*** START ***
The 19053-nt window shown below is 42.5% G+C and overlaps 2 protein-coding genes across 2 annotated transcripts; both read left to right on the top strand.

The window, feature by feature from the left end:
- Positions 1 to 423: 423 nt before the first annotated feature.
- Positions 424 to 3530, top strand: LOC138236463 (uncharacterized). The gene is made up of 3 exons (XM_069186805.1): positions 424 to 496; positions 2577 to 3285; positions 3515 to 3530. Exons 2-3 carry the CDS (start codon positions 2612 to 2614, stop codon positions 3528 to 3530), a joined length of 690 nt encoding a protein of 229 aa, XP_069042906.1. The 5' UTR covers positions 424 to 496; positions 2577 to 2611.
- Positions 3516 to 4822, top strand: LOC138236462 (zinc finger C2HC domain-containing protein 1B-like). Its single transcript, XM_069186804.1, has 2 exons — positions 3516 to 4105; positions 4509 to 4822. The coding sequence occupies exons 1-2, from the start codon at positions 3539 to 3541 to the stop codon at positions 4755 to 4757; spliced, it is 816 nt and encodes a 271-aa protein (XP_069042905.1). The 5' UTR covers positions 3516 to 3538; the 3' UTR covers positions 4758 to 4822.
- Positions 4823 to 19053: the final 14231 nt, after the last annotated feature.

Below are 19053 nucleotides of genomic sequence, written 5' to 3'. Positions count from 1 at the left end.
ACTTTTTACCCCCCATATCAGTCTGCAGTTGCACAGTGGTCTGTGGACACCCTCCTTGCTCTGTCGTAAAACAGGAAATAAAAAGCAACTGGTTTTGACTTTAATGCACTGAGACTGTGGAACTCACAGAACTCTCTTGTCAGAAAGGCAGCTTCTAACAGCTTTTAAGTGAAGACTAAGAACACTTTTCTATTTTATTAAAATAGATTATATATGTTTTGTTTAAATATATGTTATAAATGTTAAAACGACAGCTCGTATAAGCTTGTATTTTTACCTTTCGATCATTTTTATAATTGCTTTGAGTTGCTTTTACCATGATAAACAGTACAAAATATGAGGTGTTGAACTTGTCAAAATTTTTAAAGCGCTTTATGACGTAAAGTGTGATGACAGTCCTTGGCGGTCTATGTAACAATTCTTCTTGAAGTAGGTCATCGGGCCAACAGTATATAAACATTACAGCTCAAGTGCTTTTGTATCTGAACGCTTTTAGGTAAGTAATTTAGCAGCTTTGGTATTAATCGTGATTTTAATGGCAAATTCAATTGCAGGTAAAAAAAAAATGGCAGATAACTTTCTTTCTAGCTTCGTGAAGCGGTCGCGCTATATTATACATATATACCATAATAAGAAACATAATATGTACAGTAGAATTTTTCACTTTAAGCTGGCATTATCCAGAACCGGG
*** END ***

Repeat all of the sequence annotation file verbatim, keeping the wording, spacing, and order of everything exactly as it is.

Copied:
The 19053-nt window shown below is 42.5% G+C and overlaps 2 protein-coding genes across 2 annotated transcripts; both read left to right on the top strand.

The window, feature by feature from the left end:
- Positions 1 to 423: 423 nt before the first annotated feature.
- Positions 424 to 3530, top strand: LOC138236463 (uncharacterized). The gene is made up of 3 exons (XM_069186805.1): positions 424 to 496; positions 2577 to 3285; positions 3515 to 3530. Exons 2-3 carry the CDS (start codon positions 2612 to 2614, stop codon positions 3528 to 3530), a joined length of 690 nt encoding a protein of 229 aa, XP_069042906.1. The 5' UTR covers positions 424 to 496; positions 2577 to 2611.
- Positions 3516 to 4822, top strand: LOC138236462 (zinc finger C2HC domain-containing protein 1B-like). Its single transcript, XM_069186804.1, has 2 exons — positions 3516 to 4105; positions 4509 to 4822. The coding sequence occupies exons 1-2, from the start codon at positions 3539 to 3541 to the stop codon at positions 4755 to 4757; spliced, it is 816 nt and encodes a 271-aa protein (XP_069042905.1). The 5' UTR covers positions 3516 to 3538; the 3' UTR covers positions 4758 to 4822.
- Positions 4823 to 19053: the final 14231 nt, after the last annotated feature.

Below are 19053 nucleotides of genomic sequence, written 5' to 3'. Positions count from 1 at the left end.
ACTTTTTACCCCCCATATCAGTCTGCAGTTGCACAGTGGTCTGTGGACACCCTCCTTGCTCTGTCGTAAAACAGGAAATAAAAAGCAACTGGTTTTGACTTTAATGCACTGAGACTGTGGAACTCACAGAACTCTCTTGTCAGAAAGGCAGCTTCTAACAGCTTTTAAGTGAAGACTAAGAACACTTTTCTATTTTATTAAAATAGATTATATATGTTTTGTTTAAATATATGTTATAAATGTTAAAACGACAGCTCGTATAAGCTTGTATTTTTACCTTTCGATCATTTTTATAATTGCTTTGAGTTGCTTTTACCATGATAAACAGTACAAAATATGAGGTGTTGAACTTGTCAAAATTTTTAAAGCGCTTTATGACGTAAAGTGTGATGACAGTCCTTGGCGGTCTATGTAACAATTCTTCTTGAAGTAGGTCATCGGGCCAACAGTATATAAACATTACAGCTCAAGTGCTTTTGTATCTGAACGCTTTTAGGTAAGTAATTTAGCAGCTTTGGTATTAATCGTGATTTTAATGGCAAATTCAATTGCAGGTAAAAAAAAAATGGCAGATAACTTTCTTTCTAGCTTCGTGAAGCGGTCGCGCTATATTATACATATATACCATAATAAGAAACATAATATGTACAGTAGAATTTTTCACTTTAAGCTGGCATTATCCAGAACCGGG